Invisible fridges and cooling cubbies: how kitchens have been designed for the rich

‘The history of kitchen cabinets and the appliances tucked in snugly between them is not pretty or seamless – and it’s still stewing.’ Photograph: Artem Perevozchikov/Getty Images/iStockphoto

Meg Conley, creator of homeculture, writes about the history of kitchen design and how that impacts the life and work of women for The Guardian.

“White communists, white socialists, white feminists, white capitalists and white supremacists were all hoping to engineer whole societies by designing the kitchen. Each saw kitchens as permanently fitted with women – they just disagreed over what that meant. All kept the footprint of patriarchal understanding and most anchored deep into racist foundations. None of their blueprints made room for the meaning of the work in the kitchen. Forget the meaning, they could hardly be bothered with the function.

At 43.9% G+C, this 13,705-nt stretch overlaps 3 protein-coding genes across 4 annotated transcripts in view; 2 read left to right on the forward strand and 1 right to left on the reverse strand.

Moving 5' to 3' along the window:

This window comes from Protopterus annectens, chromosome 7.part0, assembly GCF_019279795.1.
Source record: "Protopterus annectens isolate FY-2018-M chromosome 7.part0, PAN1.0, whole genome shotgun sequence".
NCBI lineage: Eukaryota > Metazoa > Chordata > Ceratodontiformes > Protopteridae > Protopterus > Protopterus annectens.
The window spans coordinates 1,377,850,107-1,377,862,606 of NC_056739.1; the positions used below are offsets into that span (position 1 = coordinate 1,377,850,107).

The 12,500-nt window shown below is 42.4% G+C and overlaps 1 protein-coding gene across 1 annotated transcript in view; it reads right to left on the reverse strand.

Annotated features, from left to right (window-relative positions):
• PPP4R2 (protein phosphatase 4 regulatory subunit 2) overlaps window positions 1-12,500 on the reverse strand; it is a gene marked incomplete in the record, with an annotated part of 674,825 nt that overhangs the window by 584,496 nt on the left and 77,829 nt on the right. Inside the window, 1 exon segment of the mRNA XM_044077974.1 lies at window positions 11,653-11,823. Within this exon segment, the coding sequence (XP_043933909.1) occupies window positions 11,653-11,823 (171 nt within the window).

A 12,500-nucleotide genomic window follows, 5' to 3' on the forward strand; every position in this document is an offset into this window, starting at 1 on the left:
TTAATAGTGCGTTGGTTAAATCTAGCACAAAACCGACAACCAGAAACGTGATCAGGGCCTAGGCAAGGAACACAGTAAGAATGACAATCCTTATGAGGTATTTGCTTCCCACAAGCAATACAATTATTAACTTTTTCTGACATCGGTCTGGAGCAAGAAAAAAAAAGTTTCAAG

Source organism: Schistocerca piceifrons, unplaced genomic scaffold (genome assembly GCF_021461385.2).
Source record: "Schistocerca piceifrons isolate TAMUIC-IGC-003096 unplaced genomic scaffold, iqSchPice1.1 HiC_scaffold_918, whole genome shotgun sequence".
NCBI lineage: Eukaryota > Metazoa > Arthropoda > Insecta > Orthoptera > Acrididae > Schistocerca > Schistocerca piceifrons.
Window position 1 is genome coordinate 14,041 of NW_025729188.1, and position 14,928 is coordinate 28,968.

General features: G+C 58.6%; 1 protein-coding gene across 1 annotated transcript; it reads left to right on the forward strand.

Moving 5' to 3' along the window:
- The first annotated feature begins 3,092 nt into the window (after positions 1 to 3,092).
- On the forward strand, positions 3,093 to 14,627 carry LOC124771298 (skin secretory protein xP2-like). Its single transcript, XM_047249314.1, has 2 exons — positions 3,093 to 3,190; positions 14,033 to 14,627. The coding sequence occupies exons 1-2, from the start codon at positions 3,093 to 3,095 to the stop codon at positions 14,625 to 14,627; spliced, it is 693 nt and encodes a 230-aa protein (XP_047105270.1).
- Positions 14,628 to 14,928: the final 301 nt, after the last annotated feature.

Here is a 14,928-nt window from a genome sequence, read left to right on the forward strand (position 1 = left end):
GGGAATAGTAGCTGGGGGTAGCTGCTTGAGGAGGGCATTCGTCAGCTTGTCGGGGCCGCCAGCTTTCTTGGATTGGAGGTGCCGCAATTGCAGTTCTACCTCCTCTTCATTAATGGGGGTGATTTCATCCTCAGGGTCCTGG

It’s time to design the kitchen for the world we’ve engineered. Women have traditionally cooked in the kitchen. But they’ve wept and screamed there too. What work surface will bear our scratches best? Is there a line of cabinets deep enough to hold our grief?”

Read the entire post at The Guardian.

Katie Ludlow Rich

Katie Ludlow Rich is a writer and independent scholar focused on 19th and 20th-century Mormon women's history.

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